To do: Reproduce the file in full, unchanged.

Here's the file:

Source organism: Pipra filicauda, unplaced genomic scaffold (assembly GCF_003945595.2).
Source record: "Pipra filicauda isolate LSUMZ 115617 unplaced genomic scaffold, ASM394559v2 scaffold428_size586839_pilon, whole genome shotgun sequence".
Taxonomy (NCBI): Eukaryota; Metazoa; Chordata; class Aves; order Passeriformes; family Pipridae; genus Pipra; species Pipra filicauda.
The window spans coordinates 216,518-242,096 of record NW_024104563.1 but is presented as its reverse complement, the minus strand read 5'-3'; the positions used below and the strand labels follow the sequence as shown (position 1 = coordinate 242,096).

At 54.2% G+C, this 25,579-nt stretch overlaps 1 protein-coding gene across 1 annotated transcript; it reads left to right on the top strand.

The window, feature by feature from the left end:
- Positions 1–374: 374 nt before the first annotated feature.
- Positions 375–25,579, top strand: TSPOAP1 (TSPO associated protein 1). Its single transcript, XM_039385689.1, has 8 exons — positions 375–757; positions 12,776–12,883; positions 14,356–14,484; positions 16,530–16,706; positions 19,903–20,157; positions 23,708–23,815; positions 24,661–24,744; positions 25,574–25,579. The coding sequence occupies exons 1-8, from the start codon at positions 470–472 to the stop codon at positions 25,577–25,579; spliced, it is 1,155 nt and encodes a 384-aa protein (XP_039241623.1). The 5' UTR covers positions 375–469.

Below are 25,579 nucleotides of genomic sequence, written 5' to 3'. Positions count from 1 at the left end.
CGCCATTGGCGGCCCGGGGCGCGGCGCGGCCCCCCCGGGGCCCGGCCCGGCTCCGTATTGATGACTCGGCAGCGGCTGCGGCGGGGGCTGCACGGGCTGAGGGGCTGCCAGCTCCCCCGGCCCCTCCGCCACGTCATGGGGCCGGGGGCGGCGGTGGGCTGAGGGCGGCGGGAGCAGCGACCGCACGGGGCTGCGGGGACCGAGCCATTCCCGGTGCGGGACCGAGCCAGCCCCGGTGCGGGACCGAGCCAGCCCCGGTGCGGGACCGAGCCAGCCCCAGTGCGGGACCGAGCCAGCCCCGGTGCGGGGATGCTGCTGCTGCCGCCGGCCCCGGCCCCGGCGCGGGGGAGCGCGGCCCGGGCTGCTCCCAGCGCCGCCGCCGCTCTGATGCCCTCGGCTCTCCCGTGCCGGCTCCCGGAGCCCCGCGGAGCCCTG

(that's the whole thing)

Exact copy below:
Source organism: Pipra filicauda, unplaced genomic scaffold (assembly GCF_003945595.2).
Source record: "Pipra filicauda isolate LSUMZ 115617 unplaced genomic scaffold, ASM394559v2 scaffold428_size586839_pilon, whole genome shotgun sequence".
Taxonomy (NCBI): Eukaryota; Metazoa; Chordata; class Aves; order Passeriformes; family Pipridae; genus Pipra; species Pipra filicauda.
The window spans coordinates 216,518-242,096 of record NW_024104563.1 but is presented as its reverse complement, the minus strand read 5'-3'; the positions used below and the strand labels follow the sequence as shown (position 1 = coordinate 242,096).

At 54.2% G+C, this 25,579-nt stretch overlaps 1 protein-coding gene across 1 annotated transcript; it reads left to right on the top strand.

The window, feature by feature from the left end:
- Positions 1–374: 374 nt before the first annotated feature.
- Positions 375–25,579, top strand: TSPOAP1 (TSPO associated protein 1). Its single transcript, XM_039385689.1, has 8 exons — positions 375–757; positions 12,776–12,883; positions 14,356–14,484; positions 16,530–16,706; positions 19,903–20,157; positions 23,708–23,815; positions 24,661–24,744; positions 25,574–25,579. The coding sequence occupies exons 1-8, from the start codon at positions 470–472 to the stop codon at positions 25,577–25,579; spliced, it is 1,155 nt and encodes a 384-aa protein (XP_039241623.1). The 5' UTR covers positions 375–469.

Below are 25,579 nucleotides of genomic sequence, written 5' to 3'. Positions count from 1 at the left end.
CGCCATTGGCGGCCCGGGGCGCGGCGCGGCCCCCCCGGGGCCCGGCCCGGCTCCGTATTGATGACTCGGCAGCGGCTGCGGCGGGGGCTGCACGGGCTGAGGGGCTGCCAGCTCCCCCGGCCCCTCCGCCACGTCATGGGGCCGGGGGCGGCGGTGGGCTGAGGGCGGCGGGAGCAGCGACCGCACGGGGCTGCGGGGACCGAGCCATTCCCGGTGCGGGACCGAGCCAGCCCCGGTGCGGGACCGAGCCAGCCCCGGTGCGGGACCGAGCCAGCCCCAGTGCGGGACCGAGCCAGCCCCGGTGCGGGGATGCTGCTGCTGCCGCCGGCCCCGGCCCCGGCGCGGGGGAGCGCGGCCCGGGCTGCTCCCAGCGCCGCCGCCGCTCTGATGCCCTCGGCTCTCCCGTGCCGGCTCCCGGAGCCCCGCGGAGCCCTG